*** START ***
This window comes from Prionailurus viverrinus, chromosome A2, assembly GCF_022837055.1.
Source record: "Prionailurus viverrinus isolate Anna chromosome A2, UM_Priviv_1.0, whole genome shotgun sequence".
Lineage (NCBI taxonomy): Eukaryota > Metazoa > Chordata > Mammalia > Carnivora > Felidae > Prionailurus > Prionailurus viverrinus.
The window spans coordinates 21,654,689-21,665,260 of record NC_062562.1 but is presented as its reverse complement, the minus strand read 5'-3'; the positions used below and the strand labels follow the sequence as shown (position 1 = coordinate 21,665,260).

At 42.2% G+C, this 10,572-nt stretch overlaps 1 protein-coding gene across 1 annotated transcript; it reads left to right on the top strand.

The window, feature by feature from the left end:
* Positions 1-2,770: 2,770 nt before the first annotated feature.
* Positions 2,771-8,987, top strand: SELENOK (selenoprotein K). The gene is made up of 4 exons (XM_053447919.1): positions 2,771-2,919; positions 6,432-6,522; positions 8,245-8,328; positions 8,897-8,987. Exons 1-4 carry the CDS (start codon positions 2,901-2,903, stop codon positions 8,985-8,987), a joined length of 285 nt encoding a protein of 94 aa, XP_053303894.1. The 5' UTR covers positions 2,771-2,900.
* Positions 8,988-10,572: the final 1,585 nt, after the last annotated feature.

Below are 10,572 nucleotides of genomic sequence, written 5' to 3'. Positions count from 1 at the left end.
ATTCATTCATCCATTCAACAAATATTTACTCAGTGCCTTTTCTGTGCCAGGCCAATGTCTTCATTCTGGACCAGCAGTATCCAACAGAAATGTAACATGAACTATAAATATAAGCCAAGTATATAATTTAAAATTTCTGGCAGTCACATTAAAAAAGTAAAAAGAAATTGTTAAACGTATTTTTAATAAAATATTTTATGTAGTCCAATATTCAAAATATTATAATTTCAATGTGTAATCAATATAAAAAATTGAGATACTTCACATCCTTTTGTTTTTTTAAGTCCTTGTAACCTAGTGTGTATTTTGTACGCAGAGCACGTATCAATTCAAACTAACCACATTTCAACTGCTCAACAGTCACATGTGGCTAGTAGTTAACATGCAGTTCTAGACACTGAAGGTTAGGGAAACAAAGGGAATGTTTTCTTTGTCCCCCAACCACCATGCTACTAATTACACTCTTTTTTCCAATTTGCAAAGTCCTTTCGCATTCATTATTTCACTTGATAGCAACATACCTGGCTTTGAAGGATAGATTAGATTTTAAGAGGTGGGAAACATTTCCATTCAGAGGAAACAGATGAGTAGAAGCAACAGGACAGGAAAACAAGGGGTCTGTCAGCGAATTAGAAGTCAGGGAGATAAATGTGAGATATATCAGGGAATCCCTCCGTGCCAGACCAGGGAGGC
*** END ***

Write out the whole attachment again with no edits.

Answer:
This window comes from Prionailurus viverrinus, chromosome A2, assembly GCF_022837055.1.
Source record: "Prionailurus viverrinus isolate Anna chromosome A2, UM_Priviv_1.0, whole genome shotgun sequence".
Lineage (NCBI taxonomy): Eukaryota > Metazoa > Chordata > Mammalia > Carnivora > Felidae > Prionailurus > Prionailurus viverrinus.
The window spans coordinates 21,654,689-21,665,260 of record NC_062562.1 but is presented as its reverse complement, the minus strand read 5'-3'; the positions used below and the strand labels follow the sequence as shown (position 1 = coordinate 21,665,260).

At 42.2% G+C, this 10,572-nt stretch overlaps 1 protein-coding gene across 1 annotated transcript; it reads left to right on the top strand.

The window, feature by feature from the left end:
* Positions 1-2,770: 2,770 nt before the first annotated feature.
* Positions 2,771-8,987, top strand: SELENOK (selenoprotein K). The gene is made up of 4 exons (XM_053447919.1): positions 2,771-2,919; positions 6,432-6,522; positions 8,245-8,328; positions 8,897-8,987. Exons 1-4 carry the CDS (start codon positions 2,901-2,903, stop codon positions 8,985-8,987), a joined length of 285 nt encoding a protein of 94 aa, XP_053303894.1. The 5' UTR covers positions 2,771-2,900.
* Positions 8,988-10,572: the final 1,585 nt, after the last annotated feature.

Below are 10,572 nucleotides of genomic sequence, written 5' to 3'. Positions count from 1 at the left end.
ATTCATTCATCCATTCAACAAATATTTACTCAGTGCCTTTTCTGTGCCAGGCCAATGTCTTCATTCTGGACCAGCAGTATCCAACAGAAATGTAACATGAACTATAAATATAAGCCAAGTATATAATTTAAAATTTCTGGCAGTCACATTAAAAAAGTAAAAAGAAATTGTTAAACGTATTTTTAATAAAATATTTTATGTAGTCCAATATTCAAAATATTATAATTTCAATGTGTAATCAATATAAAAAATTGAGATACTTCACATCCTTTTGTTTTTTTAAGTCCTTGTAACCTAGTGTGTATTTTGTACGCAGAGCACGTATCAATTCAAACTAACCACATTTCAACTGCTCAACAGTCACATGTGGCTAGTAGTTAACATGCAGTTCTAGACACTGAAGGTTAGGGAAACAAAGGGAATGTTTTCTTTGTCCCCCAACCACCATGCTACTAATTACACTCTTTTTTCCAATTTGCAAAGTCCTTTCGCATTCATTATTTCACTTGATAGCAACATACCTGGCTTTGAAGGATAGATTAGATTTTAAGAGGTGGGAAACATTTCCATTCAGAGGAAACAGATGAGTAGAAGCAACAGGACAGGAAAACAAGGGGTCTGTCAGCGAATTAGAAGTCAGGGAGATAAATGTGAGATATATCAGGGAATCCCTCCGTGCCAGACCAGGGAGGC